Get yourselves a case-sensitive filesystem. This is easier done than said. Disk Utility can create empty random-access disk images with the filesystems of your choice. They mount in /Volumes and are accessible like any other filesystem.

Even better, build a RAM disk if you have the memory to spare. See the mkramdisk_osx utility in this project.


I've heard that git-fast-import can potentially make Snerp Vortex a lot faster. The program should be flexible enough to support it without much fuss.

I may not get around to it, as I'm rapidly running out of Subversion repositories to convert. If you want or need this, please consider contributing.


Until there's a proper test framework, here's the plan from a recent test I ran.

Create a dummy repository, check it out and establish a test case within it.

        svnadmin create binary-svn
        svn co file:///home/troc/projects/git/binary-svn binary-co          
        cd binary-co
        cp ~/Downloads/wtf.gif .
        svn add wtf.gif
        svn commit -m 'Commit a binary file.' 

Dump the repository.

        cd ..
        svnadmin dump binary-svn > binary-svn.dump

If it's a really huge repository, then early debugging might go better if the contents of all the files is omitted.

        cat huge.dump | ./snub --file - > smaller.dump

Replay the repository into git.

        cd snerp-vortex

        time ./snerp \
                --replayer=git \
                --authors=/home/troc/projects/authors.txt \
                --into=/Volumes/snerp-vortex-workspace/binary-git \
                --dump=../binary-files.dump \
                --copies=/Volumes/snerp-vortex-workspace/binary-snerp-copies \

Verify that the replayed binary file works.

        open /Volumes/snerp-vortex-workspace/binary-git/wtf.gif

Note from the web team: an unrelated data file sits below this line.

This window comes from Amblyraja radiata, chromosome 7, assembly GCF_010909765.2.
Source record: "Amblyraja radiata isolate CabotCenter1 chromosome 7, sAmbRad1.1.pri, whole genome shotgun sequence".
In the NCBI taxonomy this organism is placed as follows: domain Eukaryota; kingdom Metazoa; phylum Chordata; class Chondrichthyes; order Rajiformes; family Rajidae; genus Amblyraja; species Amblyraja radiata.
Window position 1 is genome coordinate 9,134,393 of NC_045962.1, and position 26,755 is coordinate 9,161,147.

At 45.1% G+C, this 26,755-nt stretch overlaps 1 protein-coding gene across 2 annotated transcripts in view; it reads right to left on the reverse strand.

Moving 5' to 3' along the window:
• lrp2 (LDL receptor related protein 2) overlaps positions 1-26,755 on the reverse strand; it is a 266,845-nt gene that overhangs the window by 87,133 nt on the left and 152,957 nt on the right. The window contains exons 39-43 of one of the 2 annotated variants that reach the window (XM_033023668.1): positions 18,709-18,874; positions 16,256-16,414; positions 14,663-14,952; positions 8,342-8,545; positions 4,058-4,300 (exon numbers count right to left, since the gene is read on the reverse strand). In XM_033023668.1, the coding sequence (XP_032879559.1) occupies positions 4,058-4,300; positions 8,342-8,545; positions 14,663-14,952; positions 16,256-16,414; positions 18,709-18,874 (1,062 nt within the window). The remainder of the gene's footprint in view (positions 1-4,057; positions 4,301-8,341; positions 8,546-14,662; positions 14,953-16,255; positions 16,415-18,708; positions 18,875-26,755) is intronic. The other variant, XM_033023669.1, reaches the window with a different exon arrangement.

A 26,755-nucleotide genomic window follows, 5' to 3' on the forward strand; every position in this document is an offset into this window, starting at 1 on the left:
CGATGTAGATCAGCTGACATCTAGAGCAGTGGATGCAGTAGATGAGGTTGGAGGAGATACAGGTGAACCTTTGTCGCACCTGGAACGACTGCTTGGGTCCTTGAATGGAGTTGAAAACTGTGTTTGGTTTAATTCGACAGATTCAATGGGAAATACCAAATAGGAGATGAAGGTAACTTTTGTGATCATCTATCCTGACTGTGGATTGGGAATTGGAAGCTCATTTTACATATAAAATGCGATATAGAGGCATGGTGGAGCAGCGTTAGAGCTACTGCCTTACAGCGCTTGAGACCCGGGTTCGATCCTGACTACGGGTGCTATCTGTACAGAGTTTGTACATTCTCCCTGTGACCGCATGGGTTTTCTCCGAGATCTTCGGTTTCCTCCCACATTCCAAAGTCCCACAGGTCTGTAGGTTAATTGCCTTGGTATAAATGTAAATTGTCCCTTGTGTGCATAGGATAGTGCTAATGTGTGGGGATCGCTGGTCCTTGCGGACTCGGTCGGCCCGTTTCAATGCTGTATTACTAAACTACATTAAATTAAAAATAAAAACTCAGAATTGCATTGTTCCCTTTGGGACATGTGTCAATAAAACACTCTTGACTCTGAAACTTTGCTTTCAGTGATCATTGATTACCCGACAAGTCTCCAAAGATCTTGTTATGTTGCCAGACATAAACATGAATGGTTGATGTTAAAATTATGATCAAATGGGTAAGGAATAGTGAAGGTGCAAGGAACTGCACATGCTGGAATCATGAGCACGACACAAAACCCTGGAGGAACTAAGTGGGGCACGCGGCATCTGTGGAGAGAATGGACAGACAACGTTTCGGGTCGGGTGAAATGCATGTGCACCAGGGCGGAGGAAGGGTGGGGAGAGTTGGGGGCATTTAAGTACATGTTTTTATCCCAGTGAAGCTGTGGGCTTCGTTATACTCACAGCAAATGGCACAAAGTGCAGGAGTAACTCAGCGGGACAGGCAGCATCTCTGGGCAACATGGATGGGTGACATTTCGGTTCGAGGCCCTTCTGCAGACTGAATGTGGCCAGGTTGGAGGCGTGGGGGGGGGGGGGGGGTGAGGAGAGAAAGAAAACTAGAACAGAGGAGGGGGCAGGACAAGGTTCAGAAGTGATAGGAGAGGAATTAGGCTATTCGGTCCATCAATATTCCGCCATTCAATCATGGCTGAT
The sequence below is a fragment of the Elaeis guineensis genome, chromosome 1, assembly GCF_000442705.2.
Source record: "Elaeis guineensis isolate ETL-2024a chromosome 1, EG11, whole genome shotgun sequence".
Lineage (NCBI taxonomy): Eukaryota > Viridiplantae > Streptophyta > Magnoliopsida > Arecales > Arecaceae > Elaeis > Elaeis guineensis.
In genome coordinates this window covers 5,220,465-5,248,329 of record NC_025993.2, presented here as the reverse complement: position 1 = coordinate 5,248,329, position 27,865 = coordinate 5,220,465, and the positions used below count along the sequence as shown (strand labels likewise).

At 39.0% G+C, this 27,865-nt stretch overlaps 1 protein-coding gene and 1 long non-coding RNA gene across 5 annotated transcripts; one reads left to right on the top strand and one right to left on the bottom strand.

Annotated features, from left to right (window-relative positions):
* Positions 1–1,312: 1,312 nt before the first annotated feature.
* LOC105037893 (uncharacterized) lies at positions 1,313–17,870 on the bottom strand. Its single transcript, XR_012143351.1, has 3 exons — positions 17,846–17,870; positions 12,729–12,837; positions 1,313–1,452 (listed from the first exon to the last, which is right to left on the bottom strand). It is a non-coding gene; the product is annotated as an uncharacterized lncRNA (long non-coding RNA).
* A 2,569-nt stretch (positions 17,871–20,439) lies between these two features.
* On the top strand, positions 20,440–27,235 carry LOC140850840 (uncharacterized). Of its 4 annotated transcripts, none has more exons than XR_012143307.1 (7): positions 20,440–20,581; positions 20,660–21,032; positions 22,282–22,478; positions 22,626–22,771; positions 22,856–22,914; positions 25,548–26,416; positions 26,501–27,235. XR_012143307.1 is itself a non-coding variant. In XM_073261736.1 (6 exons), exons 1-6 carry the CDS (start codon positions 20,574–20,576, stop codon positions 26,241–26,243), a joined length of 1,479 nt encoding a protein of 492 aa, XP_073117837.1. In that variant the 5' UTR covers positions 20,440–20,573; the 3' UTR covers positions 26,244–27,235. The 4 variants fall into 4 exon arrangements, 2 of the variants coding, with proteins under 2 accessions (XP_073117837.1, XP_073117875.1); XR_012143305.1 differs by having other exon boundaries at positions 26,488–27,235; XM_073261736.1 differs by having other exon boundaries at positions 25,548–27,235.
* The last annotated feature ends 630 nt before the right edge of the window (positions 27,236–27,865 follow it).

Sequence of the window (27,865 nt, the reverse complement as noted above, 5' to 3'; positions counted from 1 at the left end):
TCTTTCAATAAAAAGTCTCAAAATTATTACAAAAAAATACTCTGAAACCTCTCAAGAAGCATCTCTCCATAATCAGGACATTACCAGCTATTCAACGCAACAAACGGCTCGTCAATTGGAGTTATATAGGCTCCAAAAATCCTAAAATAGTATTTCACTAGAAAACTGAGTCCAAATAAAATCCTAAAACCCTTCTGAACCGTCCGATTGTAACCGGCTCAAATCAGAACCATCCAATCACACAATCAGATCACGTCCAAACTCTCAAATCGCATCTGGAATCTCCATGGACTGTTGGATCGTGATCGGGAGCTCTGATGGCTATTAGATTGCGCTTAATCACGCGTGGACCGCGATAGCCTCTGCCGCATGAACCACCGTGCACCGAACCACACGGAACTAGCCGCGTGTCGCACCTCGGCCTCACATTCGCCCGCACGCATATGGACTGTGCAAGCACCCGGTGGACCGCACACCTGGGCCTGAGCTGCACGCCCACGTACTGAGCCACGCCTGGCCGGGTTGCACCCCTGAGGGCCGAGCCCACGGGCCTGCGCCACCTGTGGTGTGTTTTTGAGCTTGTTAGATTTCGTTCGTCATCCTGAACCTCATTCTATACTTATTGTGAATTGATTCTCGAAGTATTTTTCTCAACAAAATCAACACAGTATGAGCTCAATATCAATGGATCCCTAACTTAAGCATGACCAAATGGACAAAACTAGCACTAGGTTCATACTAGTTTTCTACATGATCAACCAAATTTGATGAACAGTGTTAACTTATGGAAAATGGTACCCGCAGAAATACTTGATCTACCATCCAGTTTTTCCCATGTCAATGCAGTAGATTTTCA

The distribution's t/dumps directory is the repository for test dumps.

Design Notes

There are multiple kinds of branch, some of which don't map to Git's idea of branches. For example, there's the branch that is someone's personal scratch workspace. Then there's the branch intended to be merged back later.

Tags and branches are defined by usage patterns, not by the directories in which they live. Proper branches and tags are created by copying, not by creating directories. The difference is that branches are modified after copying while tags are not. Subversion "tags" are frequently modified, and "branches" are sometimes never touched. Snerp Vortex tries to be smart about this.

Subprojects are not attempted to be spun off into separate repositories. In personal experience, spin-off projects are moved from /trunk into some new directory, possibly also in trunk. The files are then modified there. To preserve full history, I plan to fork the full Git repository and follow Michaelangelo's advice: carve away everything that isn't the project. Better plans are welcome.

Subversion can tag subdirectories within trunk. After all, tags are just directory copies. Git cannot. Subversion tags are translated to Git by tagging HEAD at the relative moment when the Subversion tree has been tagged. Is there a better way to do this?


Snerp Vortex is early beta quality. It seems to work in limited tests, but there's no guarantee it will work for you. Fixes are greatly appreciated.


SVN::Dump - Subversion dumps are parsed by SVN::Dump.

snanalyze - Analyze a Subversion dump, and produce an index database for other tools to process.

snassign-auto - Automatically assign tags and branches to a snanalyze index.

snassign-gui - Graphical snanalyze index browser. Future plans will allow users to assign branches and tags by hand. Requires Gtk.

snauthors - Extract a basic authors.txt file from a Subversion dump.

snerp - Convert a Subversion repository to a flat filesystem or Git. Uses the snanalyze index, with help from the snassign tools, to intelligently branch and tag as it goes.


Snerp Vortex is Copyright 2010 by Rocco Caputo and contributors.

It is released under the same terms as Perl itself.